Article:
Prairie Edge is housed in an 1886 building in Italianate style that began as the L. Morris Dry Goods and Clothing store with a dentist’s office on the second floor and rooms to rent. Known as the Clower Building, it is most famously remembered as the Jack Clower Saloon (1895-1917), a cowboy bar ion its day. It is one of the most beautiful buildings in Rapid City.

Rapid City, South Dakota © Karen Rubin/goingplacesfarandnear.com

What you do expect in an open-carry state that still prides itself as being the wild west, are the gun shops. There is the biggest gun shop I’ve ever seen, First Stop Gun & Coin. (I am amazed at how heavy rifles are; there are “My First Rifle,” child-sized like starter violins, and some pink and decorated rifles geared for women.

First Stop Gun & Coin, Rapid City, South Dakota © Karen Rubin/goingplacesfarandnear.com

I wander over to Main Street Square, with a spray fountain, Astroturf and stage for performances, and public restroom. 

Rapid City, South Dakota © Karen Rubin/goingplacesfarandnear.com
Street art, Rapid City, South Dakota © Karen Rubin/goingplacesfarandnear.com
Street art, Rapid City, South Dakota © Karen Rubin/goingplacesfarandnear.com

There is a surprising variety of restaurants you wouldn’t expect in a place that calls itself “City of Presidents” – Nepali, Mexican (considering how far from the Mexican border we are). Goldman has recommended Thirsty’s, which looks like a pool hall, as having the best buffalo burger in town. I opt for the Firehouse Brewing Company in the historic firehouse next door to Prairie Edge. I take note of a large 1883 photo mural depicting the store that had stood on the site with store names of Jewish proprietors: Herrmann Treber & Goldberg Groceries, Liquors and Cigars Wholesale.

Rapid City, South Dakota © Karen Rubin/goingplacesfarandnear.com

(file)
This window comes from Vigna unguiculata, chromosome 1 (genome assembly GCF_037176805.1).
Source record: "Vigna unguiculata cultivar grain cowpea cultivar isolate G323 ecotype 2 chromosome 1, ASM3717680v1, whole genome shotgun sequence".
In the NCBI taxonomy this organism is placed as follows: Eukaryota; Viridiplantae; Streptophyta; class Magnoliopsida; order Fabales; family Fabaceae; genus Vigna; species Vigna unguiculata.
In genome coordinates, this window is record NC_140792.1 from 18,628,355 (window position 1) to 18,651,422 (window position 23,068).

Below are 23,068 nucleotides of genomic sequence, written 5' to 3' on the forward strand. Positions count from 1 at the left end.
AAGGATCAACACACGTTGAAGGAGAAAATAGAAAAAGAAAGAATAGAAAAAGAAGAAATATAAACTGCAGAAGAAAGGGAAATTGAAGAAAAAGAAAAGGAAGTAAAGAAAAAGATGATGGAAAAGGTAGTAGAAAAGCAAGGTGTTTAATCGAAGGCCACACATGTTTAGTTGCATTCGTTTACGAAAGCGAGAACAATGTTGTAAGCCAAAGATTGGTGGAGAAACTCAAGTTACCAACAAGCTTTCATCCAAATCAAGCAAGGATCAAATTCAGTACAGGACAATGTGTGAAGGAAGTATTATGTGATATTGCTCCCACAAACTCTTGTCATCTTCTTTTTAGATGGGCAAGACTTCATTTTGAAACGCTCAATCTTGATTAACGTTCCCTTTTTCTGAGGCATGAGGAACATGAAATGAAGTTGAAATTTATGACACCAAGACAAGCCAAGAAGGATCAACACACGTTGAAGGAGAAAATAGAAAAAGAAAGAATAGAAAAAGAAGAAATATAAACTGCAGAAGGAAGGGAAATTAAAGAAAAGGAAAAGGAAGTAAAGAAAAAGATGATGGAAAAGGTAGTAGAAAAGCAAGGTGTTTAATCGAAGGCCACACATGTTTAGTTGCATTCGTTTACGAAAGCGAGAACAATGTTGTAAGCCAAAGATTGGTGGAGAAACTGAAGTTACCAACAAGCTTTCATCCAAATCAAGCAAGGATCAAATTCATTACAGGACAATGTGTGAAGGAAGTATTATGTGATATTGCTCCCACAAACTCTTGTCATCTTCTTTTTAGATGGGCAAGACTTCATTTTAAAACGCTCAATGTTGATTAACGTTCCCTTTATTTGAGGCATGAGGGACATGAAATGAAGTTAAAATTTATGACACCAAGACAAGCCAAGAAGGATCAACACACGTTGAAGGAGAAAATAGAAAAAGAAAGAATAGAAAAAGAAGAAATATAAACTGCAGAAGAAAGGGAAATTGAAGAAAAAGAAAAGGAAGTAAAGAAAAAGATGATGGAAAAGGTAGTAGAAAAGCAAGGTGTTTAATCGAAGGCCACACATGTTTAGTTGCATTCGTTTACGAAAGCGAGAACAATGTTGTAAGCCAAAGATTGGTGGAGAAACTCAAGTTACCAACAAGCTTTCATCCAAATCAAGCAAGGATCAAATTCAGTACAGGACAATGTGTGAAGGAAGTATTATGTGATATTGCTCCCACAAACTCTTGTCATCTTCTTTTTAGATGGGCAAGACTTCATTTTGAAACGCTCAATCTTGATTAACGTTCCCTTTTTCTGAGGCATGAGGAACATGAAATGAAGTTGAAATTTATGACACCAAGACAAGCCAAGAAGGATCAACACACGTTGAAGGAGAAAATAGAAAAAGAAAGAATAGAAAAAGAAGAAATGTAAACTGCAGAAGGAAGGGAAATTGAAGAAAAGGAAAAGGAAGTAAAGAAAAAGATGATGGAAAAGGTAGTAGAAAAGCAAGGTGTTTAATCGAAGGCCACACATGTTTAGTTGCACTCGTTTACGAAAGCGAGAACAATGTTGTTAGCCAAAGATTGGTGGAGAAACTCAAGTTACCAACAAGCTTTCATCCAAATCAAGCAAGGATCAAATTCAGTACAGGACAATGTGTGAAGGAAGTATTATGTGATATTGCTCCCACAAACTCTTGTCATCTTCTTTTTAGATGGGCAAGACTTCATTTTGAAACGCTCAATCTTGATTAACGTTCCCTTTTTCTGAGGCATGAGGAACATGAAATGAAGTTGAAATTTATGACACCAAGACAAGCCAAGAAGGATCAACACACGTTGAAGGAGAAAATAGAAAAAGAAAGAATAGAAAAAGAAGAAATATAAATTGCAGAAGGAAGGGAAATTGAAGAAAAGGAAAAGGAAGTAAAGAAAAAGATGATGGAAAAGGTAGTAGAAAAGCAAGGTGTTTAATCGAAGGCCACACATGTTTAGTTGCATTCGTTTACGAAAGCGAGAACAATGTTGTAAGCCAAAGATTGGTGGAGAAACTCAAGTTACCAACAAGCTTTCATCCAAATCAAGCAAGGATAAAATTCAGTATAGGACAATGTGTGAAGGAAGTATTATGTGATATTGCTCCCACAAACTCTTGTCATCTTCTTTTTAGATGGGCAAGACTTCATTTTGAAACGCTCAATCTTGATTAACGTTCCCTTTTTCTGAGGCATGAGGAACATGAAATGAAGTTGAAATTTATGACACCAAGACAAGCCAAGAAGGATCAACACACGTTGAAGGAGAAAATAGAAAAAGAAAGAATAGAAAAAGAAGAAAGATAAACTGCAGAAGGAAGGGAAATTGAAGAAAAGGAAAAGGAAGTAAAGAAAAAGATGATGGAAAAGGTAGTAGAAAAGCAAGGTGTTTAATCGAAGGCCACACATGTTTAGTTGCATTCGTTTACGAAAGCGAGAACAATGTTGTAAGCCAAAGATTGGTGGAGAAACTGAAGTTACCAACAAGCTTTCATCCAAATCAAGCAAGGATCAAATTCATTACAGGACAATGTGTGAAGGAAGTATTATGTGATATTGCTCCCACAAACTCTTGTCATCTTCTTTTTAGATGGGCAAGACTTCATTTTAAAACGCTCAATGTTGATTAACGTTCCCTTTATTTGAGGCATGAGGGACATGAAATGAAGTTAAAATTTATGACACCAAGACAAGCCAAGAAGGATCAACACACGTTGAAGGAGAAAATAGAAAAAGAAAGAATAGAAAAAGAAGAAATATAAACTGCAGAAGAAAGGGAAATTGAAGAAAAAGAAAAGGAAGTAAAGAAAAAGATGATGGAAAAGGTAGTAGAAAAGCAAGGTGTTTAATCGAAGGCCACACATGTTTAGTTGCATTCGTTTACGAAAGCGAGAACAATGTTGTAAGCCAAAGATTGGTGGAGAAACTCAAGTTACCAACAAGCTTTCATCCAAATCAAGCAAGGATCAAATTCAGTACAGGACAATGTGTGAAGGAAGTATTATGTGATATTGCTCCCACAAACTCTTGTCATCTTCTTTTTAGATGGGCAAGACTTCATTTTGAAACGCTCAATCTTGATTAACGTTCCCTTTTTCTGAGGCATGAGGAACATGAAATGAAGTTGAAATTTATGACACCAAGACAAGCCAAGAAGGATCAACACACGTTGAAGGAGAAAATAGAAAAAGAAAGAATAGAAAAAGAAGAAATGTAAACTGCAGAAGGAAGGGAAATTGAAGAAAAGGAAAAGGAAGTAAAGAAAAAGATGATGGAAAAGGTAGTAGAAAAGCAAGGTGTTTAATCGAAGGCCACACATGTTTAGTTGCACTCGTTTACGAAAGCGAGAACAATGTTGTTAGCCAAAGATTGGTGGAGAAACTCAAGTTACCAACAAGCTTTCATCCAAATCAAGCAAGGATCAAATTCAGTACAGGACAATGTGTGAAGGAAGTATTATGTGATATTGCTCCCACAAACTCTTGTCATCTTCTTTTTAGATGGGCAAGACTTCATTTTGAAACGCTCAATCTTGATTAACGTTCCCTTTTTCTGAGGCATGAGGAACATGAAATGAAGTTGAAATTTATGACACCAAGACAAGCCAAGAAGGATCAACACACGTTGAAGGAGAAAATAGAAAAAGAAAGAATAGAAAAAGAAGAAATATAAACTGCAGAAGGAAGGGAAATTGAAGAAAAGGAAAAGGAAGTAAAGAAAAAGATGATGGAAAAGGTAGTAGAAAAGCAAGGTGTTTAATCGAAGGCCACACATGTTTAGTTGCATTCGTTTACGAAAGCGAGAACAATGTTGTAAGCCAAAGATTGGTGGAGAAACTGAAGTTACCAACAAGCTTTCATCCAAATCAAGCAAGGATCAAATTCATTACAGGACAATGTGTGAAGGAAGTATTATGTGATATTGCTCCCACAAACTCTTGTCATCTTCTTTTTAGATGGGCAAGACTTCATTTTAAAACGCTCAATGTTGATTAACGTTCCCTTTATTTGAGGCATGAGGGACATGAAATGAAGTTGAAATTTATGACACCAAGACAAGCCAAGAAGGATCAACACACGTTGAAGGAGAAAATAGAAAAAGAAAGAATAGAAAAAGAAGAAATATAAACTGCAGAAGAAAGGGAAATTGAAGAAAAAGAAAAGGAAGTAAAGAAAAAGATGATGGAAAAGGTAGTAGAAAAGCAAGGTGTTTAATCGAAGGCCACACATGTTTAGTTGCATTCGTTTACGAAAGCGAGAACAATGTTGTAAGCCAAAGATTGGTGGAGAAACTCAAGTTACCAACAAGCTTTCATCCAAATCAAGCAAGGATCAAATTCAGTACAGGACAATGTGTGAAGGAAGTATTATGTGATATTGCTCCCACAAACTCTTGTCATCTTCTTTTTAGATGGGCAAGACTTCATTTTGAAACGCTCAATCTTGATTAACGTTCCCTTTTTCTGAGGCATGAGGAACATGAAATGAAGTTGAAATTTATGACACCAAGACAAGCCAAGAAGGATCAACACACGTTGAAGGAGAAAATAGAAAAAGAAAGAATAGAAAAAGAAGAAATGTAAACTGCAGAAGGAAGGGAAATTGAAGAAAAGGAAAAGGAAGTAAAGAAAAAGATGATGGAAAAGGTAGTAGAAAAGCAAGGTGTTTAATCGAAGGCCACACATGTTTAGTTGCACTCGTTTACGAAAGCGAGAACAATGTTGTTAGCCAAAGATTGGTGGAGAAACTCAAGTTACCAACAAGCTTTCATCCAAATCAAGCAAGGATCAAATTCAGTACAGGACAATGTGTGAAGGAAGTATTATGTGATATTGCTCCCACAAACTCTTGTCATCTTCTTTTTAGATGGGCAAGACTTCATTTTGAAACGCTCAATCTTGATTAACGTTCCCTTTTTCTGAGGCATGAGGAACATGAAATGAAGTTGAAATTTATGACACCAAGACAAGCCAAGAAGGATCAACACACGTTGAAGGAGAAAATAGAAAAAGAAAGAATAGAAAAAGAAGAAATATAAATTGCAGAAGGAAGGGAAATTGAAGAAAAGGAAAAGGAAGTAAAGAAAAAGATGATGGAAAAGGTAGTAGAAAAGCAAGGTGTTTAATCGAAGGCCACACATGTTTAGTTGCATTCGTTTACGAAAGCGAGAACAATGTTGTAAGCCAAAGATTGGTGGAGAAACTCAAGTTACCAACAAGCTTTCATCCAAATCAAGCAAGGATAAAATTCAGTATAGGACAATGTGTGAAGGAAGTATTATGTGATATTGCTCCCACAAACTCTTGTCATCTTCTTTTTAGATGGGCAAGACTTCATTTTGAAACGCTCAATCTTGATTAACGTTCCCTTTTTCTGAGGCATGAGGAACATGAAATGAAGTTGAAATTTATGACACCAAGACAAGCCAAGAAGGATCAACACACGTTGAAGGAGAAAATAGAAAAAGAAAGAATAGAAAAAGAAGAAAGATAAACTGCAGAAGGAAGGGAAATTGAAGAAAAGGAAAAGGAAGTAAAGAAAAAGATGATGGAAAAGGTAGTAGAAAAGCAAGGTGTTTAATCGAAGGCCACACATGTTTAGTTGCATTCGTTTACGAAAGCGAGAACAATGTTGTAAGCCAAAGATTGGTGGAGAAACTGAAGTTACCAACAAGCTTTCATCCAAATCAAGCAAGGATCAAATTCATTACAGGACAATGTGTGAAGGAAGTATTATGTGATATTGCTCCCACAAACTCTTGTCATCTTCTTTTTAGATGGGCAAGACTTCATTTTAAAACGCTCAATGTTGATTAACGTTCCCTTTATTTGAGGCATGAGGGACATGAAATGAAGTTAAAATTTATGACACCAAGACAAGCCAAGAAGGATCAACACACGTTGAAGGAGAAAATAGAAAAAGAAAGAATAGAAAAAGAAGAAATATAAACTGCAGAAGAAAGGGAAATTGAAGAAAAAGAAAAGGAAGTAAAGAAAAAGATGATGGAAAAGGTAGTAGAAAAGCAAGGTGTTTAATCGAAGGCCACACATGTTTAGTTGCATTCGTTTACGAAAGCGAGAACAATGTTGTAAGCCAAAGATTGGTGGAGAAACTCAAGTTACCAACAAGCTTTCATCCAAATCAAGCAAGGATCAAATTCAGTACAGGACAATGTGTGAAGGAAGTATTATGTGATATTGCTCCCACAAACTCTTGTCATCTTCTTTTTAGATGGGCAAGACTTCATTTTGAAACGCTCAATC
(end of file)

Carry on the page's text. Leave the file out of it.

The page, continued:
Back at the Alex Johnson Hotel, I go up to the Vertex Sky Bar on the 10th floor to take in the sunset.

Hotel Alex Johnson Rapid City, Curio Collection by Hilton, 523 Sixth Street
Rapid City SD 57701, 605-342-1210,
alexjohnson.com.

More information at Visit Rapid City, 512 Main Street, Rapid City SD 57701, 800-487-3223, 605-718-8484, www.VisitRapidCity.com.

Minuteman Missile National Historic Site

With better planning, I would have also plugged into my itinerary a visit to Minuteman Missile National Historic Site. The site provides an opportunity to explore the Minuteman II system’s role as a nuclear deterrent during the Cold War and visit sites rarely seen by civilians while in use, but that nevertheless loomed large on the geo-political landscape, and in these tense times, be reminded about what a threat nuclear weapons are.

I first became aware of the site watching an extraordinary documentary, “The Man who Saved the World,” about Stanislav Petrov, a former lieutenant colonel of the Soviet Air Defense Forces and his role in preventing the 1983 Soviet nuclear false alarm incident from leading to nuclear holocaust. Now, with Trump and Putin at odds over renegotiating a nuclear arms treaty while boasting about new weapons, it is more important than ever to be reminded of how quickly things can go astronomically wrong.

The Minuteman Missile National Historic Site in South Dakota has a cameo appearance in the documentary, “The Man Who Saved the World,” a cautionary tale for today’s nuclear tensions © Karen Rubin/goingplacesfarandnear.com

The park consists of three sites along a 15-mile stretch of Interstate 90 in western South Dakota: the Visitor CenterLaunch Control Facility Delta-01 and the Delta-09 Missile Silo.The Visitor Center is located immediately north of I-90, exit 131. The two historic sites which make up the park are four miles (Launch Control Facility Delta-01) and 15 miles (Launch Facility Delta-09) from the Visitor Center. No public transportation systems serve the park. A variety of maps are available to assist you visit and historic understanding. – passed Wall on I-90 (visitor center at exit 131). All tours of the Delta-01 Launch Control Facility require advanced reservations. Reservations can be made on-line or by phone at 605-717-7629. (www.nps.gov/mimi/index.htm, https://www.nps.gov/mimi/planyourvisit/directions.htm)

More information from South Dakota Department of Tourism, 605-773-3301, https://www.travelsouthdakota.com/

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© 2020 Travel Features Syndicate, a division of Workstyles, Inc. All rights reserved. Visit goingplacesfarandnear.com, www.huffingtonpost.com/author/karen-rubin, and travelwritersmagazine.com/TravelFeaturesSyndicate/. Blogging at goingplacesnearandfar.wordpress.com and moralcompasstravel.info. Send comments or questions to FamTravLtr@aol.com. Tweet @TravelFeatures. ‘Like’ us at facebook.com/NewsPhotoFeatures

Mount Rushmore, Finale to 6-Day Wilderness Voyageurs South Dakota ‘Badlands & Mickelson Trail’ Bike Tour